Black Ballerinas, Culture, first Black prima ballerina, Her Side, History, Janet Collins, Misty Copeland, Race, racial disparities in ballet -

After Six Decades, Janet Collins Still the First and Only Black Prima Ballerina at the Metropolitan Opera

Black Ballerinas, Culture, first Black prima ballerina, Her Side, History, Janet Collins, Misty Copeland, Race, racial disparities in ballet -

After Six Decades, Janet Collins Still the First and Only Black Prima Ballerina at the Metropolitan Opera

janet-collinsThe legacy of Janet Collins is one that evokes feelings of great admiration and immeasurable disappointment. Collins, with all her grace and poise, managed to leap over racial barriers to become the first Black female Prima Ballerina at the Metropolitan Opera in New York.

It was 60 years ago that Collins made such a historic achievement and yet no other Black ballerina has been able to boast the same accomplishment.

During a time when racism in America barred Black girls from even attending the same ballet classes as their white counterparts, Collins and her mother refused to let her talent go unnoticed.

Doors were slammed shut, noses were turned up and hopes were hurled to the ground, but Collins never stopped prancing forward.

When she was still just a young girl, her mother struck a deal with a ballet instructor that would forever change Collins’ life.

Her mother would sew costumes for the renowned teacher in exchange for private lessons for Collins.

Even in the era of racial segregation, her teacher couldn’t help but admire the Black girl’s talent in an art form that had long been dominated by pale faces.

By 1921 Collins and her family bid farewell to New Orleans and headed to the West Coast in hopes that the new region would come with fewer barriers for a talented Black girl. Their hopes, however, were quickly tainted by the realities of racism’s far-reaching grasp.

While moving out west did provide Collins with an amazing opportunity, it came with racist conditions that Collins refused to accept.

At the age of 15, Collins was accepted into the prestigious Ballet Russe de Monte Carlo but only if she agreed to paint and powder her skin white.

“I thought talent mattered, not skin color,” Collins wrote of her experience.

It marked the time in her soon-to-be flourishing career that she came face-to-face with the true ugliness of racism.

Despite the fact that she was nothing short of a dancing protégé and one of the most graceful dancers to ever don a tutu, her skin color was enough to leave the dancing world’s elite hesitant to give her a chance.

Eventually, however, her time would come.

She got her chance to dance in the company of greats like Lester Horton and choreographer Katherine Dunham who specialized in stunning African, Caribbean and classical pastiches.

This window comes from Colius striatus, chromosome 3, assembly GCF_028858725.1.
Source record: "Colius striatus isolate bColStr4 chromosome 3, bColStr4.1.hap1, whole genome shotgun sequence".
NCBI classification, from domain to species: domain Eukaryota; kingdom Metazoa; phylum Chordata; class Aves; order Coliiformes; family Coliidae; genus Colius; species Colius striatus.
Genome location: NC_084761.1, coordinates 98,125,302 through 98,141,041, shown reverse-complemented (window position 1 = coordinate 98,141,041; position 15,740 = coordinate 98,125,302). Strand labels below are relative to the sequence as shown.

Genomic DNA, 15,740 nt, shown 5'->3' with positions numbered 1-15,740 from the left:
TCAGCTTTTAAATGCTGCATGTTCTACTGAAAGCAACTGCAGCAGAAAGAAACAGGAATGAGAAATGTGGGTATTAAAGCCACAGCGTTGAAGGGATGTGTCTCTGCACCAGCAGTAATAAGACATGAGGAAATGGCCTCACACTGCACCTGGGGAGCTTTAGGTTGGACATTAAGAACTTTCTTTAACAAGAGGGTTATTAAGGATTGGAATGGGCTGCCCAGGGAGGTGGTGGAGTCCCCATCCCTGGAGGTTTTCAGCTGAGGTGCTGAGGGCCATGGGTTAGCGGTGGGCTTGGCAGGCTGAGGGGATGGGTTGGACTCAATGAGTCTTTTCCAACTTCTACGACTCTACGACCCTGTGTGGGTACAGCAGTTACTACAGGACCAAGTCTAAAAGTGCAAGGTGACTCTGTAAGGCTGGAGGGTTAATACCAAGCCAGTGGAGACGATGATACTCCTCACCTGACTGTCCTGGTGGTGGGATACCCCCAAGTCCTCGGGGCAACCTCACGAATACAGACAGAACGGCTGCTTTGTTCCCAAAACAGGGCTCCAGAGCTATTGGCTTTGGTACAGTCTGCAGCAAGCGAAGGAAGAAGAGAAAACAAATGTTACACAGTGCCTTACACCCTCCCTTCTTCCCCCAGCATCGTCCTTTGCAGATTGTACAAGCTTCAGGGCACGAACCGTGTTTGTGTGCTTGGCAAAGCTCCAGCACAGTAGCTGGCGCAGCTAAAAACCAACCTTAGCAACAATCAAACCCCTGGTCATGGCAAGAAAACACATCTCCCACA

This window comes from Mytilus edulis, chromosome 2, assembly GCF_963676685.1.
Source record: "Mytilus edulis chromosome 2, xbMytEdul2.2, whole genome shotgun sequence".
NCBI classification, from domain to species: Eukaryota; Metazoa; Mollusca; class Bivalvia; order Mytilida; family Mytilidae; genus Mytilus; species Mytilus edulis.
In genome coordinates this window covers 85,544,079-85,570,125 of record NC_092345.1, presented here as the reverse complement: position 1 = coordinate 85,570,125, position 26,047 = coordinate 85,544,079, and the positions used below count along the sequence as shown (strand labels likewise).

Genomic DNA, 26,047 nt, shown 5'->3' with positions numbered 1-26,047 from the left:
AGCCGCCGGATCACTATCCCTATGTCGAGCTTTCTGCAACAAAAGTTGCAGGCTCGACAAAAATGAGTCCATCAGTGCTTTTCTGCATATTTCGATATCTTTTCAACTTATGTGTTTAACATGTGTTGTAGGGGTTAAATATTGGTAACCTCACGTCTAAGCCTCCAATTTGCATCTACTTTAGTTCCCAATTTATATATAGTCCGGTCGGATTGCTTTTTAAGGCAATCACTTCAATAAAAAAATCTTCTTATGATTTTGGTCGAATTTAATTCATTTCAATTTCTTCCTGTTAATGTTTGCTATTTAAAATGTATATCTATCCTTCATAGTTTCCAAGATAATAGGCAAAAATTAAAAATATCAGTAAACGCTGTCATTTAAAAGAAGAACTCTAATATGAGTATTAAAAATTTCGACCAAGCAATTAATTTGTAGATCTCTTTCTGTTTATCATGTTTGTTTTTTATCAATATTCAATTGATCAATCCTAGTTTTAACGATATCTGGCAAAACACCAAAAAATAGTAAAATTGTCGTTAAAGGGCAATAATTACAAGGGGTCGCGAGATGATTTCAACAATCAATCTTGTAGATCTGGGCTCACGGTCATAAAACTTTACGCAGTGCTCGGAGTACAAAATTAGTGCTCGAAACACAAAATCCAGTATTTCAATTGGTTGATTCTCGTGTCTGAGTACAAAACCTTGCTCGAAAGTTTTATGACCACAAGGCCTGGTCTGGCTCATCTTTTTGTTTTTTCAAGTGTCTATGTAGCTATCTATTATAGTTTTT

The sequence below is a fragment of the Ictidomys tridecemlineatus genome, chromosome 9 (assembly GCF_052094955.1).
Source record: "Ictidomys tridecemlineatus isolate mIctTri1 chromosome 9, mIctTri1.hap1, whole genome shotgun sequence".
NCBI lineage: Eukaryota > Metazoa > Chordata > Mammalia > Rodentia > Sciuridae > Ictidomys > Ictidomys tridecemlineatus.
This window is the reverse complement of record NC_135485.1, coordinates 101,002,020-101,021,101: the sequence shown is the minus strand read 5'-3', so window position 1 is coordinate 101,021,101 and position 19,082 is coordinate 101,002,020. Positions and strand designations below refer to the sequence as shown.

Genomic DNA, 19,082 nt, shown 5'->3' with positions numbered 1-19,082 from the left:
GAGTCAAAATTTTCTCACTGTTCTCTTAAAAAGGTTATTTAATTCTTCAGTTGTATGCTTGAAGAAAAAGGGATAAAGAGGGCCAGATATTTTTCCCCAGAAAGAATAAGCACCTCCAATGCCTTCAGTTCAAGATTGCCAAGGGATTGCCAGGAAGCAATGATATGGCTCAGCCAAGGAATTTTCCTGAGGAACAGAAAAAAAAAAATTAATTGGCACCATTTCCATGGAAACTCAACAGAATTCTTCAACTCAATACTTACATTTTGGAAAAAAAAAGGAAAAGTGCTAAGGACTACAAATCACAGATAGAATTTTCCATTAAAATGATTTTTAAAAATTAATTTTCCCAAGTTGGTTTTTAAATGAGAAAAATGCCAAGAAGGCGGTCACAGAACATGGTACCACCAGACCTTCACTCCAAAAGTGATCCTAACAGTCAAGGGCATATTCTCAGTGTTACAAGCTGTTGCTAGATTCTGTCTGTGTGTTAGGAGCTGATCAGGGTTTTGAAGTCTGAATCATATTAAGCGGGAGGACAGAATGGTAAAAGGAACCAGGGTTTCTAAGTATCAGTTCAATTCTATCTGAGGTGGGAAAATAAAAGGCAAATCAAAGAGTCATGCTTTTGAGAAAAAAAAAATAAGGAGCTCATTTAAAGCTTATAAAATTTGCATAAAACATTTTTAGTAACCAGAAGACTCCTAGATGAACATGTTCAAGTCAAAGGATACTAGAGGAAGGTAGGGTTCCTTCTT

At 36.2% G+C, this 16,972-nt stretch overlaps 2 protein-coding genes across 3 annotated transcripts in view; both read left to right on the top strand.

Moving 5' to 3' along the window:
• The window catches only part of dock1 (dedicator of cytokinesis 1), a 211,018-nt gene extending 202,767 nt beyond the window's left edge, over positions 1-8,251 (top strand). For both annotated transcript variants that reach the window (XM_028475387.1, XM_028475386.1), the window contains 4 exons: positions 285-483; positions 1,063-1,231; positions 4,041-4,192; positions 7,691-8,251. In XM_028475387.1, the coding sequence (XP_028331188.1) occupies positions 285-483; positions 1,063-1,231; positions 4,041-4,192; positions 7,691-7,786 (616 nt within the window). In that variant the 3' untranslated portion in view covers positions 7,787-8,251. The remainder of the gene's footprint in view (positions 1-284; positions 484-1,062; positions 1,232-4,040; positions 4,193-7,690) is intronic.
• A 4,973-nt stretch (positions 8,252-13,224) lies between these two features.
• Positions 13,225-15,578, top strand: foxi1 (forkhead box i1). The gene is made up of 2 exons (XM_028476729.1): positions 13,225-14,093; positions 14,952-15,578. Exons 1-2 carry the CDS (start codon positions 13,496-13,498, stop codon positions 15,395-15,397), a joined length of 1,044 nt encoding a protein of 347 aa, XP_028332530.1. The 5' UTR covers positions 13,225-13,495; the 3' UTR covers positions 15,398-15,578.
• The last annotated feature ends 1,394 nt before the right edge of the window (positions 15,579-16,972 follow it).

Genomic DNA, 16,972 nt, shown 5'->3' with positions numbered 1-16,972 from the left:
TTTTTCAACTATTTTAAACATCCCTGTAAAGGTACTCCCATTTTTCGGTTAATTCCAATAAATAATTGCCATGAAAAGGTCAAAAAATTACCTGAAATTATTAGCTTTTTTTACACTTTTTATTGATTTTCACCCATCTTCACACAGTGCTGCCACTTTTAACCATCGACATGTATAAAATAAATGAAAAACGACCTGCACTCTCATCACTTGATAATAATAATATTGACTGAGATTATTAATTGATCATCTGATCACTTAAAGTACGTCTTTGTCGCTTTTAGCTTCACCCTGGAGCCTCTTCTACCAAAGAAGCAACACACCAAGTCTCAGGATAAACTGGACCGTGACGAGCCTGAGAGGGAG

Even the atrocities of racism couldn’t keep Collins’ talent from being recognized, although it drastically slowed her climb to stardom.

She was 32-years-old when she made a career-changing move to New York. Around that age many ballerinas are contemplating retirement and have already sown the triumphant peaks of success.

Around this time, critics finally heralded her as a stunning dancer but she still hadn’t earned the types of opportunities that her white counterparts were offered on a consistent basis.

“She could, and probably would, stop a Broadway show in its tracks,” one critic wrote of Collins.

Eventually, just the right choreographer would indeed be left motionless after witnessing Collins in action.

Zachary Solov, the Metropolitan Opera’s choreographer, hired Collins in 1951. That hiring decision made history and catapulted Collins from a protégé to a groundbreaking ballet icon.

She danced at the Met for three years, starring in Aida, Carmen, La Gioconda and Samson and Delilah.

It was here that Collins was able to escape the grasps of racism for a short while. Her dressing room was on the same floor as the other dancers during a time when performers were typically being segregated by race.

Black performers were rarely even allowed on stage with white performers across all art forms so Collins’ situation was truly unique for her time.

Unfortunately, it was only at the Met that this progressive set up was evident.

On the road, other facilities in the South refused to let Collins join the white performers on the stage and an understudy would fill her place.

Janet-Collins-3By 1954, Collins retired and continued her journey as a pioneer to revolutionize education for deaf children, finding new ways for them to learn dance.

While she continued choreographing works throughout the early ’70s, she eventually left the dance world all together and retired to a life of painting before she passed away in 2003.

Her story has inspired young Black girls today who hope to one day have their own chance to embrace their body’s own movements as a form of art on a prestigious stage.

With dancers like Misty Copeland, who was also inspired by Collins, receiving national recognition for their talent despite the color of their skin there is hope that more dancers of color will be able to change the face of ballet.

“Picture a ballerina in a tutu and toe shoes. What does she look like,” Misty Copeland writes of the racial disparities in ballet. “Most would say she is a fragile-limbed pixie with flaxen hair and ivory skin. … Ballet isn’t just about ability or strength. You must also look the part.”

That biting truth about the grasp racial biases still have on the world of ballet is exactly why no other Black girl has been able to truly follow in Collins footsteps and why Copeland is only the third Black female soloist to join the American Ballet Theatre.

There are six decades between Collins’ retirement and Copeland’s historic achievement and yet it seems as if the landscape these two women faced is stunningly similar.


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